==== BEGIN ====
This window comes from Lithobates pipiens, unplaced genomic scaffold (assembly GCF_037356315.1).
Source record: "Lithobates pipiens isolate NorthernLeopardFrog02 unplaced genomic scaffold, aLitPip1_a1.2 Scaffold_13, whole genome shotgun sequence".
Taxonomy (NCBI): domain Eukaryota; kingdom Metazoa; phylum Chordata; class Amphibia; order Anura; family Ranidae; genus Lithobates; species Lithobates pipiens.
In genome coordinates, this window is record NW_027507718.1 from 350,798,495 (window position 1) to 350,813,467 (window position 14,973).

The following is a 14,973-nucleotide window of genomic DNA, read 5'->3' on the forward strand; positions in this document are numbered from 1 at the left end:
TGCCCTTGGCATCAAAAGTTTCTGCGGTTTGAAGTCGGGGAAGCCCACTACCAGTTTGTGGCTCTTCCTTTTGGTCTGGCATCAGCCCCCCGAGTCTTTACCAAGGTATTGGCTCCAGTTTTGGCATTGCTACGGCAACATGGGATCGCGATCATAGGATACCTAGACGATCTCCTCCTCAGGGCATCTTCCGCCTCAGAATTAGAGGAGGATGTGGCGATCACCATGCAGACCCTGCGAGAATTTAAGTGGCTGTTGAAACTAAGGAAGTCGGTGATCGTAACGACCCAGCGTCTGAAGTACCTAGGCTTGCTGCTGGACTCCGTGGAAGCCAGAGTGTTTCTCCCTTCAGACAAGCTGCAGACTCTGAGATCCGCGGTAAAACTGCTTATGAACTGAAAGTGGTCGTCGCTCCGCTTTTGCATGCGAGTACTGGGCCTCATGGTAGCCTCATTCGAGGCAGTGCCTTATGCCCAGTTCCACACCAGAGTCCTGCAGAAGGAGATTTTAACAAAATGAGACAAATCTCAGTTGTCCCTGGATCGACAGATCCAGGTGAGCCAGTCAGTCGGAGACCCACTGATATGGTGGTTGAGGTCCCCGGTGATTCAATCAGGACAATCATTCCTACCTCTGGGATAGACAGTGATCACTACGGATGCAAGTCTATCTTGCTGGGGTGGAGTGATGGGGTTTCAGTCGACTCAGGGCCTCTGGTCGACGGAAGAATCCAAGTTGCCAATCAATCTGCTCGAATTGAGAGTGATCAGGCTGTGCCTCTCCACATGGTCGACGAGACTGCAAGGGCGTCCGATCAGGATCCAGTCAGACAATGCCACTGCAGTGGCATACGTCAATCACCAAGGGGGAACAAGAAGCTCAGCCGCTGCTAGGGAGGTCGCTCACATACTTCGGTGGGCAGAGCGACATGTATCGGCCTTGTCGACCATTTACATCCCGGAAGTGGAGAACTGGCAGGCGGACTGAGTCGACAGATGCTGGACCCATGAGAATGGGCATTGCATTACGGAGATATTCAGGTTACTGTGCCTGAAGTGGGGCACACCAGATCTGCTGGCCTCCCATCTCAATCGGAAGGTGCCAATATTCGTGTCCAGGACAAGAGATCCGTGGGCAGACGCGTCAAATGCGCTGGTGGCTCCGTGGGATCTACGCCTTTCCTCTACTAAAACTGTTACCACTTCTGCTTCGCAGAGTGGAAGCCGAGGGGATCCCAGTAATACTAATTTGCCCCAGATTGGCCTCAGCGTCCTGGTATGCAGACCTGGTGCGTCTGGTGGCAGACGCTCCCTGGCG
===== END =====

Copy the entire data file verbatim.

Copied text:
This window comes from Lithobates pipiens, unplaced genomic scaffold (assembly GCF_037356315.1).
Source record: "Lithobates pipiens isolate NorthernLeopardFrog02 unplaced genomic scaffold, aLitPip1_a1.2 Scaffold_13, whole genome shotgun sequence".
Taxonomy (NCBI): domain Eukaryota; kingdom Metazoa; phylum Chordata; class Amphibia; order Anura; family Ranidae; genus Lithobates; species Lithobates pipiens.
In genome coordinates, this window is record NW_027507718.1 from 350,798,495 (window position 1) to 350,813,467 (window position 14,973).

The following is a 14,973-nucleotide window of genomic DNA, read 5'->3' on the forward strand; positions in this document are numbered from 1 at the left end:
TGCCCTTGGCATCAAAAGTTTCTGCGGTTTGAAGTCGGGGAAGCCCACTACCAGTTTGTGGCTCTTCCTTTTGGTCTGGCATCAGCCCCCCGAGTCTTTACCAAGGTATTGGCTCCAGTTTTGGCATTGCTACGGCAACATGGGATCGCGATCATAGGATACCTAGACGATCTCCTCCTCAGGGCATCTTCCGCCTCAGAATTAGAGGAGGATGTGGCGATCACCATGCAGACCCTGCGAGAATTTAAGTGGCTGTTGAAACTAAGGAAGTCGGTGATCGTAACGACCCAGCGTCTGAAGTACCTAGGCTTGCTGCTGGACTCCGTGGAAGCCAGAGTGTTTCTCCCTTCAGACAAGCTGCAGACTCTGAGATCCGCGGTAAAACTGCTTATGAACTGAAAGTGGTCGTCGCTCCGCTTTTGCATGCGAGTACTGGGCCTCATGGTAGCCTCATTCGAGGCAGTGCCTTATGCCCAGTTCCACACCAGAGTCCTGCAGAAGGAGATTTTAACAAAATGAGACAAATCTCAGTTGTCCCTGGATCGACAGATCCAGGTGAGCCAGTCAGTCGGAGACCCACTGATATGGTGGTTGAGGTCCCCGGTGATTCAATCAGGACAATCATTCCTACCTCTGGGATAGACAGTGATCACTACGGATGCAAGTCTATCTTGCTGGGGTGGAGTGATGGGGTTTCAGTCGACTCAGGGCCTCTGGTCGACGGAAGAATCCAAGTTGCCAATCAATCTGCTCGAATTGAGAGTGATCAGGCTGTGCCTCTCCACATGGTCGACGAGACTGCAAGGGCGTCCGATCAGGATCCAGTCAGACAATGCCACTGCAGTGGCATACGTCAATCACCAAGGGGGAACAAGAAGCTCAGCCGCTGCTAGGGAGGTCGCTCACATACTTCGGTGGGCAGAGCGACATGTATCGGCCTTGTCGACCATTTACATCCCGGAAGTGGAGAACTGGCAGGCGGACTGAGTCGACAGATGCTGGACCCATGAGAATGGGCATTGCATTACGGAGATATTCAGGTTACTGTGCCTGAAGTGGGGCACACCAGATCTGCTGGCCTCCCATCTCAATCGGAAGGTGCCAATATTCGTGTCCAGGACAAGAGATCCGTGGGCAGACGCGTCAAATGCGCTGGTGGCTCCGTGGGATCTACGCCTTTCCTCTACTAAAACTGTTACCACTTCTGCTTCGCAGAGTGGAAGCCGAGGGGATCCCAGTAATACTAATTTGCCCCAGATTGGCCTCAGCGTCCTGGTATGCAGACCTGGTGCGTCTGGTGGCAGACGCTCCCTGGCG